Training accreditation

Your qualifying training course must be accredited with an appropriate counselling and/or awarding body. Counselling membership bodies that accredit qualifying training include the BACP, UKCP, BPC and NCPS. Other bodies that can accredit counselling training courses include AIM Group, Counselling and Psychotherapy Central Awarding Body (CPCAB), the Open College Network (OCN) and Skills and Education Group Awards (SEG). Counselling courses undertaken in further or higher education colleges are written to national qualification frameworks and validated by the relevant academic board. More information about qualification levels can be found on the government website.

It is recommended that you check that the training provider and the specific course you have selected allows you to access student finance should you need it.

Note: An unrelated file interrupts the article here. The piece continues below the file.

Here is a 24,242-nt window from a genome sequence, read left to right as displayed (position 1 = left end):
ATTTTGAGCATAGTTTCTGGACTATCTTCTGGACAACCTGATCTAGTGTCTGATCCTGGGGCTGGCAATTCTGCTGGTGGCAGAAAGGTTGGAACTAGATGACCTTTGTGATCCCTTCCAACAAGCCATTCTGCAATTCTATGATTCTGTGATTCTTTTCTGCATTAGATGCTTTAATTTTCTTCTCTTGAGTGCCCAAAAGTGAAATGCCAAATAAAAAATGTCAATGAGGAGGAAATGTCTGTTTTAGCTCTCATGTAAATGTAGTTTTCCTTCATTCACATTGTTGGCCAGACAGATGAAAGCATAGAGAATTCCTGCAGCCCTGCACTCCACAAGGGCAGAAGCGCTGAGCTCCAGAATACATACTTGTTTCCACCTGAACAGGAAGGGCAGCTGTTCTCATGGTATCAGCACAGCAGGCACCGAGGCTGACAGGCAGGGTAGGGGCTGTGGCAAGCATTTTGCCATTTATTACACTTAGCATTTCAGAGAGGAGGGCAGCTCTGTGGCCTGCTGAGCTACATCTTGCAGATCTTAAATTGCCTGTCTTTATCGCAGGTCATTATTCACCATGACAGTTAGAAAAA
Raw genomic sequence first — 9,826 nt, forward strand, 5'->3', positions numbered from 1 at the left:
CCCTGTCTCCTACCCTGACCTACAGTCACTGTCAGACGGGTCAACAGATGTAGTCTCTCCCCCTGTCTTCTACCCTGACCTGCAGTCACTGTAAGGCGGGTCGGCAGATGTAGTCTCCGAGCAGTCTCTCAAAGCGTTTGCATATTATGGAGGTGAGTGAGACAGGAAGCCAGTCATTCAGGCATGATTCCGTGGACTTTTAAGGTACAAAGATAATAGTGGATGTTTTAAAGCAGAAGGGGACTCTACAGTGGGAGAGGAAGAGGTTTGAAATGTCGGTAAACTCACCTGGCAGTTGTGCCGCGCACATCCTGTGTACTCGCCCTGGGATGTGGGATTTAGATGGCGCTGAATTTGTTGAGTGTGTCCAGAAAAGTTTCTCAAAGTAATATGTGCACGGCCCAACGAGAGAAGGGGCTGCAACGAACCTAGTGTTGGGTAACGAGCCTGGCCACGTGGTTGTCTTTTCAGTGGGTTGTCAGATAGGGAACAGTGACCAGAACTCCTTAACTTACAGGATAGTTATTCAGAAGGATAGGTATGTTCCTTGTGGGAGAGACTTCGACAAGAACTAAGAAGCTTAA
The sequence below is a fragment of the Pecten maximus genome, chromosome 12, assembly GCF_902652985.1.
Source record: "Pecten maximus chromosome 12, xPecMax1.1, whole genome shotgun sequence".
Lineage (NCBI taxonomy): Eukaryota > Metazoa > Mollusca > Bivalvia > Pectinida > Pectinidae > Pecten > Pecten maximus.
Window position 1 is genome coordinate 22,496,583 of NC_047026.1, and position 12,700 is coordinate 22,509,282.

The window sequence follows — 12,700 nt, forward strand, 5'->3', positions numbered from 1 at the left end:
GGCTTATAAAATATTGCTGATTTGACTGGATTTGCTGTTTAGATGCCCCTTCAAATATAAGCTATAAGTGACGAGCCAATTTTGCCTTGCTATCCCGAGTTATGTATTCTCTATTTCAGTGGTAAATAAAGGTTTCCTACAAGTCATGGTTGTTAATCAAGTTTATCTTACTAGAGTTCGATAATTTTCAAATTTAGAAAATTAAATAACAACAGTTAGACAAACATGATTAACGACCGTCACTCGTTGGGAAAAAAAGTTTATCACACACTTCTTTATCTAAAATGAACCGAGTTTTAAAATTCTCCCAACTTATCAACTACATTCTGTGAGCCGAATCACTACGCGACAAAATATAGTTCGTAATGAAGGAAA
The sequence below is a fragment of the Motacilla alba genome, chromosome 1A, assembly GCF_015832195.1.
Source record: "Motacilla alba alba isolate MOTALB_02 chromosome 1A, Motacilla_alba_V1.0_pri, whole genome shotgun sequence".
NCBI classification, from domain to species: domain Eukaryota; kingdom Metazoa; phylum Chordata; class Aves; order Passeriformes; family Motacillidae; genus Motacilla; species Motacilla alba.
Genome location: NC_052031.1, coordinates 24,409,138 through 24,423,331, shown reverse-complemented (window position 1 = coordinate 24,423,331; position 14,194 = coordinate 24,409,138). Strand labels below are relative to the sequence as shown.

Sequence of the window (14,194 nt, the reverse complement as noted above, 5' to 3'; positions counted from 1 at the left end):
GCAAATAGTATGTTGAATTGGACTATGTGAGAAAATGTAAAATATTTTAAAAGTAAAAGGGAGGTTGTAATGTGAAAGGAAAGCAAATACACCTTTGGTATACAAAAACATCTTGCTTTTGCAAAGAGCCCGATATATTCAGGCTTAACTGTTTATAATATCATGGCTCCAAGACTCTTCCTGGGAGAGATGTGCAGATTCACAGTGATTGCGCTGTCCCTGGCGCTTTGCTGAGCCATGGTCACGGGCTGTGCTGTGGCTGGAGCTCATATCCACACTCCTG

Learning hours

A qualifying training course needs to incorporate 300-400 or more of total learning hours. These are the hours spent during a course of study where a student is actively engaged in learning in real time under the guidance, presence, or supervision of the tutor who is active/available either in person or on a digital platform in a ‘virtual classroom’. Many courses have this blended learning approach. However, counselling/psychotherapy training relies on developing complex inter-personal skills and embodied awareness in an in-person environment. Therefore at least 70% of the course should be in-person, with the remaining 30% being in a virtual classroom.